Recording of the fifth Forest School session: Daniel Peltz and Alyssa Coffin from a forest in the Helsinki suburb of Rastila

The Fifth Forest School session took place online on March 9 at 4:30 PM (EET) / 3:30 PM (CET) and was hosted by Daniel Peltz and Alyssa Coffin from a small patch of forest in the Helsinki suburb of Rastila.

Note: this session required at times to lie down and listen with your eyes closed. Please watch the recording in a space where these
conditions are possible.

Watch the fifth session of the Forest School here:

Daniel Peltz is an artist and Professor of Time and Space Arts with a specialization in Site and Situation Specific Practices at the national Academy of Fine Arts, Helsinki, Finland. Peltz will bring us on a tour of a work-in-progress by Alyssa Coffin (an MFA student at the Academy of Fine Arts) whose thesis project, The Silence Chamber, takes place in a small patch of forest in the Helsinki suburb of Rastilla. Together they will explore and introduce us to Coffin’s work.

About her work, Coffin writes: The Silence Chamber in Rastila forest is a project that emerges from my response to the land near where I live and my growing relationship with the site. Since my time in the forests of Rejmyre, Sweden this past summer, I have been curious what it means to narrow a site to a small patch of forest while simultaneously relating to it by being aware of its boundarylessness and expanding spheres of context. I wanted to continue this practice of returning regularly to the same place and offering my presence to the same rocks and trees. How might stillness create a reciprocity of perception with the earth?
The chamber is woven from birch branches fallen from the trees on the site. It merges with the rocks and its shape was determined by preexisting forms. Its state is continually altered by shifting elements of changing seasons. The chamber evolves by people inhabiting it. It is found by getting lost in the forest and searching for something that you imagine. It is a place to crawl back inside the earth, rest your eyes from visual stimulation and the business of the mind, and cultivate internal silence. The chamber becomes a holding space. Sometimes this is a space for imaginings or memories to surface or a darkness out of which images can emerge. It is a timeless space because we detach from tracking and let ourselves sink.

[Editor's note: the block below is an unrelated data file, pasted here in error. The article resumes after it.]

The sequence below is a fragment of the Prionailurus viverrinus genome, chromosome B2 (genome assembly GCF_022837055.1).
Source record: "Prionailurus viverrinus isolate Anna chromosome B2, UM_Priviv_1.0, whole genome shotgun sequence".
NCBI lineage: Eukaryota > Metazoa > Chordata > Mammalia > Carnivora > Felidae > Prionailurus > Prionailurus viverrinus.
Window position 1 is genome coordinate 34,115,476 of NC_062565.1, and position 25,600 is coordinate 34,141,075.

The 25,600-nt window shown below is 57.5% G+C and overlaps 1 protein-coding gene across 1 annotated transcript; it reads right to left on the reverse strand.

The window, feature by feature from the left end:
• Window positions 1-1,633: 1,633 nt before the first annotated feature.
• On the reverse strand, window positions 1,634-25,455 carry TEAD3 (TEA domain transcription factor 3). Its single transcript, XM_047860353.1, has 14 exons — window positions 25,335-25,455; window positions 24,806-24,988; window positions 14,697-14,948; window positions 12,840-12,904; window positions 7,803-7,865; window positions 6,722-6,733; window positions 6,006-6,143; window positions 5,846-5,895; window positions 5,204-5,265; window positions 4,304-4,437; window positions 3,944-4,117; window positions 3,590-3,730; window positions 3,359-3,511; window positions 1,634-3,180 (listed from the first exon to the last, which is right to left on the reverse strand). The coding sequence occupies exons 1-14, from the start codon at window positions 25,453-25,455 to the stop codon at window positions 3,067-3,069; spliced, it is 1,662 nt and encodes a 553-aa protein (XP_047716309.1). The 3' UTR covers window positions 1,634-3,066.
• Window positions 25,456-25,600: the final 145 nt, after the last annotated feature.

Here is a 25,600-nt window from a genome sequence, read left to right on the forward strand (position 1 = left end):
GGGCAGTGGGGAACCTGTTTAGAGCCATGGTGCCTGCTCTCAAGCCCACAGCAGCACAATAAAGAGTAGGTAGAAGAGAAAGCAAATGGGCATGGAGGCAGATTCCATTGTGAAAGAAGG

Forest school’s creators:
Rebecca Birch (NO) is an artist working with entanglements of people and their local landscapes, her long-term research project Lichen Covered Stick traced histories of human-lichen encounters. She is currently Visiting Scholar at Oslo School of Environmental Humanities.
Bek Berger (LV) is an artist and the artistic director of the New Theatre Institute of Latvia. In her personal practice she has been working across German, Italian and Latvian forests and peatlands researching mechanisms to create art for non-humans.
Daniel Peltz (SE) is an artist, co-founder of Rejmyre Art Lab and Professor of Site and Situation
Specific Practices at the Academy of Fine Arts in Helsinki.
Sissi Westerberg (SE) is an artist, co-founder of Rejmyre Art Lab and Senior Lecturer at Konstfack University College of Arts Crafts and Design in Sweden

The event is implemented by the project “ACT: Art, Climate, Transition”. Supported by the EU program “Creative Europe” and the Nordic-Baltic mobility program “Culture”.

“ACT: Art. Climate. Transition” is co-financed by the EU’s programme “Creative Europe”. ACT is a European cooperation project on ecology, climate change and social transition. In an era of climate breakdown, mass extinction and growing inequalities we join our forces in a project on hope: connecting broad perspectives with specific, localised possibilities, ones that invite or demand that we act. ACT is a project initiated by 10 cultural operators from 10 European countries, working in the field of performing and visual arts. More about the project read at